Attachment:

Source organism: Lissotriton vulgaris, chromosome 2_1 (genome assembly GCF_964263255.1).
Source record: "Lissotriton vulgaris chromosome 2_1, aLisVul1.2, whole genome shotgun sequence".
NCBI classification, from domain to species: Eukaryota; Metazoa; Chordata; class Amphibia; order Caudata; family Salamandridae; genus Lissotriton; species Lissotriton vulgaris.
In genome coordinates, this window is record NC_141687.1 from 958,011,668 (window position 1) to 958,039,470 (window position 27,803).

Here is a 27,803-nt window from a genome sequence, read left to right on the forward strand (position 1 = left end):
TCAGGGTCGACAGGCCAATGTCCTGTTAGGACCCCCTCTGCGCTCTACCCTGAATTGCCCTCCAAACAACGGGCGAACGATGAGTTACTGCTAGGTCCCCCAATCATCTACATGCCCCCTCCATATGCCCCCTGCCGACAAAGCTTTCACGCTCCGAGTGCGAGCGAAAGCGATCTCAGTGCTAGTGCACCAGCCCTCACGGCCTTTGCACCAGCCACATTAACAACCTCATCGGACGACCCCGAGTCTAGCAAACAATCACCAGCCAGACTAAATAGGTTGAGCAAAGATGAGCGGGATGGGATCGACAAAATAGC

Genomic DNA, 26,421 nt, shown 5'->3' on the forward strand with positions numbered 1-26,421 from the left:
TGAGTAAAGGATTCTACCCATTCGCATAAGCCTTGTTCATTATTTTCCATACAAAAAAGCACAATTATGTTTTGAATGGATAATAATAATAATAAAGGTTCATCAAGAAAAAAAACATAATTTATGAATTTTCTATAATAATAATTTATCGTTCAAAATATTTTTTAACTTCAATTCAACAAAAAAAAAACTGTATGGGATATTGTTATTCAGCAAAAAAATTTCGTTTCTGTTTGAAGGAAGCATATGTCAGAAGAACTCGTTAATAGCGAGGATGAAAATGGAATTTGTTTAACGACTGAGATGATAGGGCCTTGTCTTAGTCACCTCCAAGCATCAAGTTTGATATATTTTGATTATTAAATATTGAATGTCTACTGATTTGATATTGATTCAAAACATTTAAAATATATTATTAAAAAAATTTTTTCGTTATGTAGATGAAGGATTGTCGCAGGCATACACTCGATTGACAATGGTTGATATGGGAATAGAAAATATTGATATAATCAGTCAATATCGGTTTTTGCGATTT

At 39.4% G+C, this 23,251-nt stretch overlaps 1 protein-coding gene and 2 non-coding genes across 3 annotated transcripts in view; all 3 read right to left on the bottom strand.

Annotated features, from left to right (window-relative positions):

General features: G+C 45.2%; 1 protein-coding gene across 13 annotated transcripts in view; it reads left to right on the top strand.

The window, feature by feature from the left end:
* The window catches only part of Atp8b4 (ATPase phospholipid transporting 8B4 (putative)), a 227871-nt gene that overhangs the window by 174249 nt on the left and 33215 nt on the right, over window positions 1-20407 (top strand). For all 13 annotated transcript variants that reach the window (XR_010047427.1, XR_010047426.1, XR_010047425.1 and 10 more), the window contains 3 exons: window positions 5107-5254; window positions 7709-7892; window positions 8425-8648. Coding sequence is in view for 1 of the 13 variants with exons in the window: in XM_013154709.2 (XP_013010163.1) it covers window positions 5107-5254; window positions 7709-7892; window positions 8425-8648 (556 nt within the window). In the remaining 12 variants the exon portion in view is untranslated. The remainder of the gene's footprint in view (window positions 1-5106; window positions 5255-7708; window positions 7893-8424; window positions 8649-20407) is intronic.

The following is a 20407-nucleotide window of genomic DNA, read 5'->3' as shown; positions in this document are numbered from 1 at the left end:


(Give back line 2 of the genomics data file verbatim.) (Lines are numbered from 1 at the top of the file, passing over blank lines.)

Source record: "Lissotriton vulgaris chromosome 2_1, aLisVul1.2, whole genome shotgun sequence".